Russians were here ‘fur’ sure

Were the Spanish the first of the probing Europeans?

We know the Haisla were the first people to live on the lands adjacent to the Douglas Channel.

We also know that the Spanish with Jacinto Camaano and the British with Colnett, Duncan and Vancouver were the first of the probing Europeans to come searching our coastlines.

But were they?

Those Europeans were seeking new wealth, territory and information for their political masters.

When they arrived in the early 1790s the principal focus of the search was for the elusive Northwest Passage connecting the North Pacific and North Atlantic Oceans.

But the prospect of the wealth generated by the fur trade was also a very real incentive.

Both the Hudson Bay and the North West Companies were expanding their network west from their base in Lower Canada at Quebec.

The voyageurs had not yet established forts and trading posts on the Pacific Coast.

But there is evidence that in fact the Russians were the first to ply the waters of the northwest.

It all began in 1740-41 when Vitus Bering, a Danish trained mariner in Peter the Great’s navy, charted the area in the Gulf of Alaska.

With stocks of fur-bearing animals declining in Siberia because of over-harvesting, Russian fur traders quickly followed and by 1784 the first settlement had been constructed, the first step on the way to Russia laying claim to Alaska.

But, driven by their insatiable appetite for fur, especially that of the sea otter, the Russians went further and further afield, ultimately building a fort in Northern California in 1812.

Given they got that far south, it isn’t a huge leap to assume they explored the trapping potential of the lands in between, including the Douglas Channel.

And that, said Haisla Gordon Robinson in a 1963 article in Kitimat’s Northern Sentinel newspaper, is exactly what happened.

As evidence he points out that the small creek north of the oolichan camp is known as Loosun – Haisla for “Russian”- where a party of Russian fur traders camped in the early days.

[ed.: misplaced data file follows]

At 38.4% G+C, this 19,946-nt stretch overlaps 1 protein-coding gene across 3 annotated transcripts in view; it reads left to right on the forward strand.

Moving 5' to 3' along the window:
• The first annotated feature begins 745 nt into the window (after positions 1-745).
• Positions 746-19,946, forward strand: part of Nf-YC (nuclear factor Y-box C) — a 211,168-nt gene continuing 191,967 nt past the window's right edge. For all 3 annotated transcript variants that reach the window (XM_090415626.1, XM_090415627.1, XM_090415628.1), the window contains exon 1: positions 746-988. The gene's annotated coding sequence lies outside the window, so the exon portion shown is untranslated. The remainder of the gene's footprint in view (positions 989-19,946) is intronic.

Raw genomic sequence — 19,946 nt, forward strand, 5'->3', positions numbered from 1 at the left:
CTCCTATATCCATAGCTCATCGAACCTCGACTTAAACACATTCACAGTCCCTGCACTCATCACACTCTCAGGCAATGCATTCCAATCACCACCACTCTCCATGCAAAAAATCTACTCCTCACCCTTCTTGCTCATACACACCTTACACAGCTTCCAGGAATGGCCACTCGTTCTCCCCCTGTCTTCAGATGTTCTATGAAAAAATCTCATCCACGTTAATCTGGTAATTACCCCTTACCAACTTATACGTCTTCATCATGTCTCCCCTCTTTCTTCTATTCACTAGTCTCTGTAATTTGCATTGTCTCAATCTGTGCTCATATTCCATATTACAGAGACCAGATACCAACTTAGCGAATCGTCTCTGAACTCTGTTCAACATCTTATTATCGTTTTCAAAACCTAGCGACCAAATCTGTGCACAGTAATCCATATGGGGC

There is even evidence that the Russians’ search for fur took them into the Skeena Valley.

Terrace pioneer Bill McRae, now in his 90s, says the Russians built structures in the area of Kalum Canyon on the Kitsumkalum River. (The Kitselas people wouldn’t let them through their territory, so they set up shop at Kitsumkalum.)

Bill says when he worked on the road at Kalum Canyon he saw the remains of house timbers and fire pits that were not of First Nations’ design. He also found other artifacts including a steel axe-like adze, a California gold scale and a lot of early beads that he maintains were of a different sort than the ones later available through the Hudson Bay traders. Bill still has those beads.

He and others speculate that the Russian visitors at Loosun were linked to their countrymen at Kitsumkalum, likely taking the well-established Grease Trail between Kitamaat and the Skeena Valley.

The Russian colonial presence in North America ended when it sold Alaska to the United States for $7.2 million.

Perhaps in the years to come we will obtain further evidence of this Russian link in our local history.

Walter Thorne is author of the Kitimat Chronicles, Volumes 1 and 2, which are available for purchase at the Northern Sentinel office.

 

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